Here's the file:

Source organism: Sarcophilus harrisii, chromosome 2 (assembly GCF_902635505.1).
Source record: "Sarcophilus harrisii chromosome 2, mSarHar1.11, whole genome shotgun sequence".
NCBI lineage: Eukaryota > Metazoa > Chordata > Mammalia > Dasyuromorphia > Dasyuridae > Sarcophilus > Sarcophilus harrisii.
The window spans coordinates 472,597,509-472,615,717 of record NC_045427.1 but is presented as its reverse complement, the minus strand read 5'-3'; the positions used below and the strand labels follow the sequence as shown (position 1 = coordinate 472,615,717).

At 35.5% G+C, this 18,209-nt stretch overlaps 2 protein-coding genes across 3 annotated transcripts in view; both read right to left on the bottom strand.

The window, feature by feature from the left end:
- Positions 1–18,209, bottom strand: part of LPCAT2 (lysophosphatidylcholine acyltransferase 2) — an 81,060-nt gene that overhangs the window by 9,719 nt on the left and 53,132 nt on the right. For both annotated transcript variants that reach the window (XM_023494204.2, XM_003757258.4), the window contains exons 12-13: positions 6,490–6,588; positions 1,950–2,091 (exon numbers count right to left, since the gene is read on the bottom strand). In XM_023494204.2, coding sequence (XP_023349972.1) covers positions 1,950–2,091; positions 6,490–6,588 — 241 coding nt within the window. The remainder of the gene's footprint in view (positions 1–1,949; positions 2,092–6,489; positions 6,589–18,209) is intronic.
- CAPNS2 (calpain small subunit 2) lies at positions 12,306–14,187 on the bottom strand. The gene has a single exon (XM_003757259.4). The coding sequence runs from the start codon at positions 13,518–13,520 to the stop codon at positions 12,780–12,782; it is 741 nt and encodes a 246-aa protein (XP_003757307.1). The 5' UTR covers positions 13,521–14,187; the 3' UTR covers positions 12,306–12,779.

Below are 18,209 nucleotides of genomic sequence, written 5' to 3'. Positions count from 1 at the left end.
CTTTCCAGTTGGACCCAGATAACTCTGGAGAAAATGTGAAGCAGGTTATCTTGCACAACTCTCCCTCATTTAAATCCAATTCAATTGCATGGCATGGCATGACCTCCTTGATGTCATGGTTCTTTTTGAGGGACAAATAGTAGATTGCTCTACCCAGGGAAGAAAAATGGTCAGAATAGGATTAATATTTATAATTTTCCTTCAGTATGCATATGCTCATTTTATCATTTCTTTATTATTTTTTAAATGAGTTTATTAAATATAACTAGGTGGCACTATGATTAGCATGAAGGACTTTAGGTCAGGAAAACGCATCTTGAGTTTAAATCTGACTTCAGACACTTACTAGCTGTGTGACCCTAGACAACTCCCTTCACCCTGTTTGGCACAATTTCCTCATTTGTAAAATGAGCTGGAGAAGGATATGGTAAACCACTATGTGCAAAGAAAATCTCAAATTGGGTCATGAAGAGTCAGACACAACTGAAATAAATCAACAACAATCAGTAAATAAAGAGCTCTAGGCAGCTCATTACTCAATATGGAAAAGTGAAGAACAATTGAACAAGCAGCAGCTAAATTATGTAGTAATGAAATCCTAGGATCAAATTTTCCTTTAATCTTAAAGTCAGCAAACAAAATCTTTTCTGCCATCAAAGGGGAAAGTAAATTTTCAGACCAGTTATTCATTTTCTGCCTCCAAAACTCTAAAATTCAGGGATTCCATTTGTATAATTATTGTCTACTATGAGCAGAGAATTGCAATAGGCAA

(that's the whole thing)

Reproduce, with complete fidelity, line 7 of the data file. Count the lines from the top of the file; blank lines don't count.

- Positions 1–18,209, bottom strand: part of LPCAT2 (lysophosphatidylcholine acyltransferase 2) — an 81,060-nt gene that overhangs the window by 9,719 nt on the left and 53,132 nt on the right. For both annotated transcript variants that reach the window (XM_023494204.2, XM_003757258.4), the window contains exons 12-13: positions 6,490–6,588; positions 1,950–2,091 (exon numbers count right to left, since the gene is read on the bottom strand). In XM_023494204.2, coding sequence (XP_023349972.1) covers positions 1,950–2,091; positions 6,490–6,588 — 241 coding nt within the window. The remainder of the gene's footprint in view (positions 1–1,949; positions 2,092–6,489; positions 6,589–18,209) is intronic.